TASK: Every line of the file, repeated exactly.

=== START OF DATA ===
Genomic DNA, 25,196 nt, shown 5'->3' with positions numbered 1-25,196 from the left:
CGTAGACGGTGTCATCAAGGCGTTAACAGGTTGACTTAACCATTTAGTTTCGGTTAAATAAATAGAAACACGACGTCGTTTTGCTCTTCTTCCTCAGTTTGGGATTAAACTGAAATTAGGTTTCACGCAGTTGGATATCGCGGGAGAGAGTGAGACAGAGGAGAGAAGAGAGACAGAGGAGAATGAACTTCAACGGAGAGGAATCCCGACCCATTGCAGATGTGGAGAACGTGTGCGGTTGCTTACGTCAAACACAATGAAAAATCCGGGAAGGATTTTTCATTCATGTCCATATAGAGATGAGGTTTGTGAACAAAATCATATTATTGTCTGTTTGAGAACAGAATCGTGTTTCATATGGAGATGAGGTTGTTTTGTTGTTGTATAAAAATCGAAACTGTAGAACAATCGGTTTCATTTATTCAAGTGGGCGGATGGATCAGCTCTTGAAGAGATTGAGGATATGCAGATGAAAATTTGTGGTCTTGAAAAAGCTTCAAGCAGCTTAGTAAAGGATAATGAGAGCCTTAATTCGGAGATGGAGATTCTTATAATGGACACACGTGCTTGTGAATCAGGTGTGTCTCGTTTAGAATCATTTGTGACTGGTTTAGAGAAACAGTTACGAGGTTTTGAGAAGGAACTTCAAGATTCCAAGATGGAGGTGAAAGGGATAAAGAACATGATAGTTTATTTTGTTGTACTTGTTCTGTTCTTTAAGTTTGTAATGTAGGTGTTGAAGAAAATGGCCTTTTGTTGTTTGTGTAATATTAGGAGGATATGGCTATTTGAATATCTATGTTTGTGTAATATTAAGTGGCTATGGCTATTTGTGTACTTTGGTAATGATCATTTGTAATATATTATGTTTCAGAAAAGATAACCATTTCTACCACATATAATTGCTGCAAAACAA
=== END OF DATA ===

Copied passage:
Genomic DNA, 25,196 nt, shown 5'->3' with positions numbered 1-25,196 from the left:
CGTAGACGGTGTCATCAAGGCGTTAACAGGTTGACTTAACCATTTAGTTTCGGTTAAATAAATAGAAACACGACGTCGTTTTGCTCTTCTTCCTCAGTTTGGGATTAAACTGAAATTAGGTTTCACGCAGTTGGATATCGCGGGAGAGAGTGAGACAGAGGAGAGAAGAGAGACAGAGGAGAATGAACTTCAACGGAGAGGAATCCCGACCCATTGCAGATGTGGAGAACGTGTGCGGTTGCTTACGTCAAACACAATGAAAAATCCGGGAAGGATTTTTCATTCATGTCCATATAGAGATGAGGTTTGTGAACAAAATCATATTATTGTCTGTTTGAGAACAGAATCGTGTTTCATATGGAGATGAGGTTGTTTTGTTGTTGTATAAAAATCGAAACTGTAGAACAATCGGTTTCATTTATTCAAGTGGGCGGATGGATCAGCTCTTGAAGAGATTGAGGATATGCAGATGAAAATTTGTGGTCTTGAAAAAGCTTCAAGCAGCTTAGTAAAGGATAATGAGAGCCTTAATTCGGAGATGGAGATTCTTATAATGGACACACGTGCTTGTGAATCAGGTGTGTCTCGTTTAGAATCATTTGTGACTGGTTTAGAGAAACAGTTACGAGGTTTTGAGAAGGAACTTCAAGATTCCAAGATGGAGGTGAAAGGGATAAAGAACATGATAGTTTATTTTGTTGTACTTGTTCTGTTCTTTAAGTTTGTAATGTAGGTGTTGAAGAAAATGGCCTTTTGTTGTTTGTGTAATATTAGGAGGATATGGCTATTTGAATATCTATGTTTGTGTAATATTAAGTGGCTATGGCTATTTGTGTACTTTGGTAATGATCATTTGTAATATATTATGTTTCAGAAAAGATAACCATTTCTACCACATATAATTGCTGCAAAACAA